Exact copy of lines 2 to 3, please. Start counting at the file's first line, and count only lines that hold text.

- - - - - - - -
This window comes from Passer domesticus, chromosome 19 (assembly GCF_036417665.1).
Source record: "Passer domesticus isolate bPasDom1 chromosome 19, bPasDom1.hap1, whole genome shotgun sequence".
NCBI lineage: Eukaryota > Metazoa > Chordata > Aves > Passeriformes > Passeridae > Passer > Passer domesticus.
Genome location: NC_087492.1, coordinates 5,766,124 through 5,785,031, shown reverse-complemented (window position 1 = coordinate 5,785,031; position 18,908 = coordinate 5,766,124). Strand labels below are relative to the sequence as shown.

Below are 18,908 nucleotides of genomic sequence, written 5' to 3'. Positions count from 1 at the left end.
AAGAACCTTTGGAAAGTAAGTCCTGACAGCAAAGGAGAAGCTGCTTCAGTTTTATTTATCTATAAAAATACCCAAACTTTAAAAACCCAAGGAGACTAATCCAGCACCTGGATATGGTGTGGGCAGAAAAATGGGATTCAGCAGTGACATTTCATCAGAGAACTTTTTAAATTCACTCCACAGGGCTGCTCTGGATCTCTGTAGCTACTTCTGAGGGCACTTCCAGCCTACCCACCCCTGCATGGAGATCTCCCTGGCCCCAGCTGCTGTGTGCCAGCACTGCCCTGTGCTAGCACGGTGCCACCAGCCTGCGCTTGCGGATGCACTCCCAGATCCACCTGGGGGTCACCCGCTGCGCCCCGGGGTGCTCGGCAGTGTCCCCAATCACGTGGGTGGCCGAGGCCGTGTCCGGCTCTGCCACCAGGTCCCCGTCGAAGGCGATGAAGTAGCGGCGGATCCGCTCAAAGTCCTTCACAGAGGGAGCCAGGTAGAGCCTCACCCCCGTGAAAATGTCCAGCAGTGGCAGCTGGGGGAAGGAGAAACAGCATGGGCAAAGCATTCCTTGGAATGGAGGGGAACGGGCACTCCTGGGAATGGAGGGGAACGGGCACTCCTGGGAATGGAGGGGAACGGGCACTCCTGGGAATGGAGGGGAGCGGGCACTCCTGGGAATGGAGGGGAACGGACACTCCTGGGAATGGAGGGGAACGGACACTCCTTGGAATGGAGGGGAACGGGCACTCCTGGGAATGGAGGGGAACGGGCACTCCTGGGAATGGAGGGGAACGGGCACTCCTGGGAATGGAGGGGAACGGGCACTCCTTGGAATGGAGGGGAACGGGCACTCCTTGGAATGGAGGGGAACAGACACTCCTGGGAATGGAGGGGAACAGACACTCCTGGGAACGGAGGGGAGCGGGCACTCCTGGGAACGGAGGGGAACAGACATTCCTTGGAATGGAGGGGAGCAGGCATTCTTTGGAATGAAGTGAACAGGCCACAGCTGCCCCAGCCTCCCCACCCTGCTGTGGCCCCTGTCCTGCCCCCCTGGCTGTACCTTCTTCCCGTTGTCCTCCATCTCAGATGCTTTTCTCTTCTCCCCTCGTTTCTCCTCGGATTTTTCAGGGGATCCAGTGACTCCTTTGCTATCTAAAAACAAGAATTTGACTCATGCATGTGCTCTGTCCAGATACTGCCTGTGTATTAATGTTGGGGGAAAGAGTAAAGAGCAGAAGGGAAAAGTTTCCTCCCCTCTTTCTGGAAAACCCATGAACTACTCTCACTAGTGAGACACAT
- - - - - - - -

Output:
Source record: "Passer domesticus isolate bPasDom1 chromosome 19, bPasDom1.hap1, whole genome shotgun sequence".
NCBI lineage: Eukaryota > Metazoa > Chordata > Aves > Passeriformes > Passeridae > Passer > Passer domesticus.